Throughout our time in South Africa and time spent in both Cape Town and Johannesburg, we have had the opportunity to go to and spend time in communities of all types. From Langa and Khayelitscha near to Cape Town to Soweto and Alexandra which we have visited in the past days, we have seen people living in communities with a myriad of different types of housing ranging from people who are living in shantytowns in informal structures, to people who are living in the more affluent and glamorous homes that are often merely across the street from one another. Since my first experience in a township, I have been fascinated by the differences in housing that I have seen and the impacts these types of homes have on their residents. As a future educator, many of my thoughts and reflections revolve around education, schooling, and students. In this case, as our bus drives by miles upon miles of informal structures, my thoughts immediately go to the students who live and work in these structures they call home.
According to Richard Cockett’s article titled, “Chasing the Rainbow,” the author discusses the significance of poverty in South African communities, particularly in impoverished townships. He states that if students are able to go through school, pass their matriculation (“matric”) exam, and graduate, “they will have achieved something remarkable: it will be the first time that anyone in their families will have risen out of the degradation and imposed by apartheid.” The impacts that apartheid government has had on South African communities continue to be visible and have major effects on the black population, particularly in the field of education. Many students in township schools are living in informal structures or one room homes that often house many more people than can fit comfortably.
Today, for example, we went to Ekukhanyisweni Primary School (EPS) where we were able to work with the principal and staff to help and be useful in any possible way. The principal, Helen told us that the school accommodates upwards of 1,070 students, most of whom reside in informal structures within the township. As we spent more time in the school, it became more obvious to us that it was a school that was in need of additional resources. In regards to staff, only 28 teachers work in a school of over 1,000 students, financially, students struggle to buy their own school uniforms, or schoolbooks and materials to be able to register for school. Within the school, one of the areas in which we worked was the library where the shelves were scarcely occupied with books. While at EPS today and tomorrow, we are helping to unpack books that have been donated to the school to provide a broader range of books for the library, as well as painting the outside of the school. Ekukhanyisweni has many needs and often the needs of the students, both socially and financially, impact the overall school and classroom environment.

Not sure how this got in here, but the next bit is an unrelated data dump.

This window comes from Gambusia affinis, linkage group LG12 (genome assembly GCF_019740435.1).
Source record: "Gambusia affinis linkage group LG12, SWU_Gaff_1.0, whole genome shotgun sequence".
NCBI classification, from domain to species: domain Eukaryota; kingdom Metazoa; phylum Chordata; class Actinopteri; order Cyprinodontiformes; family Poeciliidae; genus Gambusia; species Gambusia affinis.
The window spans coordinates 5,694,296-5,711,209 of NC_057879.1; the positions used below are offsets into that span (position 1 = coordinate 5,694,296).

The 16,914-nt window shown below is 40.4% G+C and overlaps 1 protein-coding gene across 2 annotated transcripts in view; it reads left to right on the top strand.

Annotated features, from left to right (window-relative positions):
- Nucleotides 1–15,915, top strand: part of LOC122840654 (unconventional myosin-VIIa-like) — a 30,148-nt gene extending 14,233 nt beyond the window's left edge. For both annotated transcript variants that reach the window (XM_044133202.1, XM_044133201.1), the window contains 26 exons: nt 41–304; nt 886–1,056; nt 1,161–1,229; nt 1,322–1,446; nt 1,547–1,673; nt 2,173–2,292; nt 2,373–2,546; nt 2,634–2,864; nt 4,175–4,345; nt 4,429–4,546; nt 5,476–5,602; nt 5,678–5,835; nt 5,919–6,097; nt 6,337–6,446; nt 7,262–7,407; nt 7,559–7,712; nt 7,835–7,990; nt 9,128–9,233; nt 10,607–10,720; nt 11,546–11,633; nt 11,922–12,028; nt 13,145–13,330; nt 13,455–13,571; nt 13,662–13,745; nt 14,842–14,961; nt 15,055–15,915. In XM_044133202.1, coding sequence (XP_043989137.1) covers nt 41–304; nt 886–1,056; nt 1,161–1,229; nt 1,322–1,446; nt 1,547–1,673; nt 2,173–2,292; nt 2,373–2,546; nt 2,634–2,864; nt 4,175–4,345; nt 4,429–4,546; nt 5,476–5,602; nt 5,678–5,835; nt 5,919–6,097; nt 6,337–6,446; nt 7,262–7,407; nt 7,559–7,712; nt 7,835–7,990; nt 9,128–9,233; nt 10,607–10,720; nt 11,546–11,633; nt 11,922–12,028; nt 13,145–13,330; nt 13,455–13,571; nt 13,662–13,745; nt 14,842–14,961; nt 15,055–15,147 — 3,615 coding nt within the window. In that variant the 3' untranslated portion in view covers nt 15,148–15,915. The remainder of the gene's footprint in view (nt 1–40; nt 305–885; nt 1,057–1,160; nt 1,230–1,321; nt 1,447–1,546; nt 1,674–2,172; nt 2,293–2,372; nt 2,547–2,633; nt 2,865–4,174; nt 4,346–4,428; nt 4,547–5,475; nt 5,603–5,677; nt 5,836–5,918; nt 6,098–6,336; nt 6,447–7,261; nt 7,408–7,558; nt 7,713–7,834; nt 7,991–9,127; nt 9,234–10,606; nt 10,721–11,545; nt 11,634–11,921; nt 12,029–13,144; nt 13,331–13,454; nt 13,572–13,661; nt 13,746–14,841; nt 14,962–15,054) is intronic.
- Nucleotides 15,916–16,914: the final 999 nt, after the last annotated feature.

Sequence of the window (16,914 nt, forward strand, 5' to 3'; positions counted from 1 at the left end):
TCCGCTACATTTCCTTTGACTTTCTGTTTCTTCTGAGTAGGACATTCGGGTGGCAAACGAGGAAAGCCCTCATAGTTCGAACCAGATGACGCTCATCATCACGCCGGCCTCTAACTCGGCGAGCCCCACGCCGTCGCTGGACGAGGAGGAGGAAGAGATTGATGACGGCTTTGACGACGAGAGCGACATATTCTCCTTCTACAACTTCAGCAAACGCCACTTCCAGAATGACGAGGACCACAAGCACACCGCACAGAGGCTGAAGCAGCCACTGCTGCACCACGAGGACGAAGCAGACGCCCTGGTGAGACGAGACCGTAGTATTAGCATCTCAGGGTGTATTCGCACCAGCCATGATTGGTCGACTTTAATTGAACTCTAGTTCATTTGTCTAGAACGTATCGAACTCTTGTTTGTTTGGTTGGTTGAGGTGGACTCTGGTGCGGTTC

Despite socioeconomic statuses or backgrounds of students and their families, many are realizing the importance of education and the “ladder out of poverty” that it provides. Students who live in informal structures or one room homes often struggle with trying to find a place of their own in their homes or a quiet space to study or do homework. However, as we learned in Langa, some students retreat to the library for some peace and quiet and time to be able to work on schoolwork. But for other students, going to a public library is not an option. However, students with determination and resolve work towards academic progress despite their housing situations. Often students, if they are living with their parents, are often in single parent or inconsistent family situations. There can also be a lack of consistency in friend groups and social influences. Students, without positive influences in their lives or friendships with people who are not committed to academics can also be detrimental to the students academic success.
Students attending schools in townships face many more obstacles and challenges than many students in other schools in South Africa and around the world. Children living in informal structures or shacks are automatically put at a disadvantage in many ways, and often the odds just continue to stack up against them. Despite the many obstacles the face, students do find a way to accomplish their goals to pass their matric examinations and graduate, going on to go to university or obtain gainful employment. Academic success can be challenging, particularly for students living in townships or shantytowns, but can it feasibly be achieved for the students at EPS or from Khayelitscha, Langa, and Soweto? I would like to think they can with the right determination and ambition.
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